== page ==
Social Media As Told By A Millenial
Let’s be the generation to reduce the usage of social media!
It’s Friday night and a college student is preparing to go to the city to celebrate the semester ending. She bought a romper she has been waiting to wear and spent the past hour doing her hair and makeup. The time comes where she has herself put together and realizes that she hasn’t posted on social media today. She whips out her phone, spending five minutes going back and forth between Snapchat filters unable to decide whether the dog, crown or bunny best suits her. Eventually, she settles with the ever so popular dog filter and sends it to her top Snap friends and story.
As if Snapchat seeing her dolled up was not enough, she proceeds to take a selfie to post on Instagram. Valencia? Is that a good filter? No, not Valencia. It makes me look too orange. Oh, how about Amaro? No, not that either. Now I’m too pale. Well, Nashville looks okay, it gives the picture a vintage-like look.
The night continues on and she winds up at the bar where all of her friends are meeting up. Before stepping out of her Uber she checks in to the location on Facebook. She parties through the night and meets a few people, adds them on social media and gets home. After taking her makeup off, changing into some sweats and a hoodie and getting into bed, she scrolls through her phone to see what she has missed in the past few hours. She ends her night by posting pictures and making a tweet about how much fun she had.
Social media has increasingly become a platform for individuals to share memories, post pictures and stay in technological contact with friends and family.
There are many constructive uses, but there are also some downsides to the rapidly expanding world of social media. When you walk into a restaurant, it is inevitable that you will see at least a handful of people on their phones. Car accidents occur daily due to the distractions that phones cause. The use of these platforms has simply become routine.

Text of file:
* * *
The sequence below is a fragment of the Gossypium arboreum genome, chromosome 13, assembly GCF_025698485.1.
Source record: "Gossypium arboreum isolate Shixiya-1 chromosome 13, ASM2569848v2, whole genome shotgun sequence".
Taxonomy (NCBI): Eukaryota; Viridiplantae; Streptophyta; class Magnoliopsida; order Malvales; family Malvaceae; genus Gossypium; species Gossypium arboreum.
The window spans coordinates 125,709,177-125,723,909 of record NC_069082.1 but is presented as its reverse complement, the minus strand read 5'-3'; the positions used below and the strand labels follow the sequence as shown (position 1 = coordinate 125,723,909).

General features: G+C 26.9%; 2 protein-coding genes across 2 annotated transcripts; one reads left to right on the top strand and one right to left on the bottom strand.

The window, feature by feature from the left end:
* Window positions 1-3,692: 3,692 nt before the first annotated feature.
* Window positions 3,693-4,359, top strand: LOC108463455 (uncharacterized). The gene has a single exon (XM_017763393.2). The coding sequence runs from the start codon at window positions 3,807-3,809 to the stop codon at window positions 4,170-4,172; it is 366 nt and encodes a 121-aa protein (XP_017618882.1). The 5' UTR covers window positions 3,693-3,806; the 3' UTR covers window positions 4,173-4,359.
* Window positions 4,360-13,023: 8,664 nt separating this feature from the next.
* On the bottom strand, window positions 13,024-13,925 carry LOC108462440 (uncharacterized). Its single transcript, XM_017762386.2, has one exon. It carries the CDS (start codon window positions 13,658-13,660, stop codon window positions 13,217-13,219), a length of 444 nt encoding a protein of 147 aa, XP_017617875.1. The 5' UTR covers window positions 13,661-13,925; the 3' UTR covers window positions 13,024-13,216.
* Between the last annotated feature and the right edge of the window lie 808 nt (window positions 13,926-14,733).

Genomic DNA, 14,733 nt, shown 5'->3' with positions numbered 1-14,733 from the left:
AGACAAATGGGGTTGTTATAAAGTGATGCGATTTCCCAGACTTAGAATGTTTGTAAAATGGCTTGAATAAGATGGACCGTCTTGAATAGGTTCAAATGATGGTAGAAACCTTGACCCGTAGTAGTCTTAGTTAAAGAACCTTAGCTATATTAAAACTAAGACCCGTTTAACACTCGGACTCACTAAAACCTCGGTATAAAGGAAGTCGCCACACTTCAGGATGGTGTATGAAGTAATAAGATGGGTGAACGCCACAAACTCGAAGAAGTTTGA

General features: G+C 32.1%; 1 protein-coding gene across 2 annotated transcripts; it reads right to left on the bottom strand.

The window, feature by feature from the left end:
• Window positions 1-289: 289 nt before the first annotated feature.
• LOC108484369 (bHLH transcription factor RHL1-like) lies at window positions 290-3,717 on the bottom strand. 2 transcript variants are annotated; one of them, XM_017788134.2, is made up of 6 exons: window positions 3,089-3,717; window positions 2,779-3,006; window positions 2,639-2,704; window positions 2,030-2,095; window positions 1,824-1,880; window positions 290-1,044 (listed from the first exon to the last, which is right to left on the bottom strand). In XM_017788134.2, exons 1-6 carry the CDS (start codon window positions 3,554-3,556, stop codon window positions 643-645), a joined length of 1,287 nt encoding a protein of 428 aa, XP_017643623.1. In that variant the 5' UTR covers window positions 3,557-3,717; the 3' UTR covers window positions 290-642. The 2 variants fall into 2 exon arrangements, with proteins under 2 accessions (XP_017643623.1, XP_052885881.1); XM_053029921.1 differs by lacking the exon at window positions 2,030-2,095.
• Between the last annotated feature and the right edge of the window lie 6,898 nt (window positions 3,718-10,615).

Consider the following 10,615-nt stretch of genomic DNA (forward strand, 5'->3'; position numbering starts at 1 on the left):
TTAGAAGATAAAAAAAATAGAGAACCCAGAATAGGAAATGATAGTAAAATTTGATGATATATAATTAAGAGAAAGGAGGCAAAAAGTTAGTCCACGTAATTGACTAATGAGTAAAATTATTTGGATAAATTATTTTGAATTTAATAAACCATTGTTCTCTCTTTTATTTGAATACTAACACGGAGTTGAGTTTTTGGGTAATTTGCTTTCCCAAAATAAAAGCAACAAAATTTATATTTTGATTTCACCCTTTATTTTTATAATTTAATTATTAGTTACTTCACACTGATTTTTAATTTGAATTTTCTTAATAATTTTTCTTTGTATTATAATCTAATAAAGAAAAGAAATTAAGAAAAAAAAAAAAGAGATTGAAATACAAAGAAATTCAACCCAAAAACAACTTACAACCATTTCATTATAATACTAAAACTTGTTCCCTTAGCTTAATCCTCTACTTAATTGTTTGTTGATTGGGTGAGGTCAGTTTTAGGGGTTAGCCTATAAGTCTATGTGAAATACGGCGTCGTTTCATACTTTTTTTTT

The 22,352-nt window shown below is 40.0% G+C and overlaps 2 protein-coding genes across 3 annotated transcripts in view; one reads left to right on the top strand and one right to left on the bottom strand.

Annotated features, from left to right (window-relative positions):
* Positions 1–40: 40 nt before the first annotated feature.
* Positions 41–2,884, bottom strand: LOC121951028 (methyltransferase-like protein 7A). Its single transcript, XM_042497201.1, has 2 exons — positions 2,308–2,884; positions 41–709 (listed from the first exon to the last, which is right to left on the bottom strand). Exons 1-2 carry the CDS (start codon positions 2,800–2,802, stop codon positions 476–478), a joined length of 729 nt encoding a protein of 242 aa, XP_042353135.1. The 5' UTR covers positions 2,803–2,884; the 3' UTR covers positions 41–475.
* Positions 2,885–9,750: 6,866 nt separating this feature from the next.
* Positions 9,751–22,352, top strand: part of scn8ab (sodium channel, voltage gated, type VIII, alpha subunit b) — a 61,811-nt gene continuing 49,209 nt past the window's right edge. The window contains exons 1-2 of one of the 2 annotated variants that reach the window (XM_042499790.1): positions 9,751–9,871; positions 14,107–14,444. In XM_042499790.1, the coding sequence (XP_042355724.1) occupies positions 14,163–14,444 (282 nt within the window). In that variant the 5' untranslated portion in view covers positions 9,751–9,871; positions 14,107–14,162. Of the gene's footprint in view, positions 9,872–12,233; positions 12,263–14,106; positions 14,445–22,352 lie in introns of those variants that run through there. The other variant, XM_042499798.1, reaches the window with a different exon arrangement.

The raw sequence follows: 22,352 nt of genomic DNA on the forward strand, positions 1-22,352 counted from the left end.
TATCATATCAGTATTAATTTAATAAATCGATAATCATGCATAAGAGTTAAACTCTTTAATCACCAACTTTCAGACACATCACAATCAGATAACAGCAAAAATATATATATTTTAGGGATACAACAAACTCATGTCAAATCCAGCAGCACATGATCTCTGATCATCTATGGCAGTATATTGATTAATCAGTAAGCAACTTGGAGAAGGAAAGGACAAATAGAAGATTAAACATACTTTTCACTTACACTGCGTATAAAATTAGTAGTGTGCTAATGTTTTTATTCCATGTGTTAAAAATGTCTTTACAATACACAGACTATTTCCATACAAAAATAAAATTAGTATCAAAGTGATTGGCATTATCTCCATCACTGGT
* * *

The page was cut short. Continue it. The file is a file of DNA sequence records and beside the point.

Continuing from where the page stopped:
I will admit that I have succumbed to all that is involved with social media.
I check my Facebook hourly. Every other day or so, Snaps are sent to my story and I have over 400 pictures on my Instagram account. While I regularly partake in social media, I don’t depend on it, and I could very easily live without it. Life should not be dictated by how many likes you are receiving on your pictures, who is watching your Snapchat story or who is adding you on Facebook. It is unfortunate that social media has become an obsession. Instead of going outside and playing until the sun goes down, children are sitting inside on their phones.
Life should not be dictated by how many likes you are receiving on your pictures, who is watching your Snapchat story or who is adding you on Facebook. It is unfortunate that social media has become an obsession. Instead of going outside and playing until the sun goes down, children are sitting inside on their parents’ tablets. What good are they gaining from that? It is quite distressing to think about.
While the advancements of social media have exponentially enlarged, opening up the door to many opportunities, humans once survived perfectly fine without it.
I am not saying to get on your phone, computer, tablet, etc. right now and delete all the apps you have. I am saying it would benefit our minds if we began to limit our everyday usage of these addicting apps. It is safe to say that many Millennials have found safe havens in their phones, and I believe the world would not stop spinning if we decided to be the generation to reduce the usage of social media.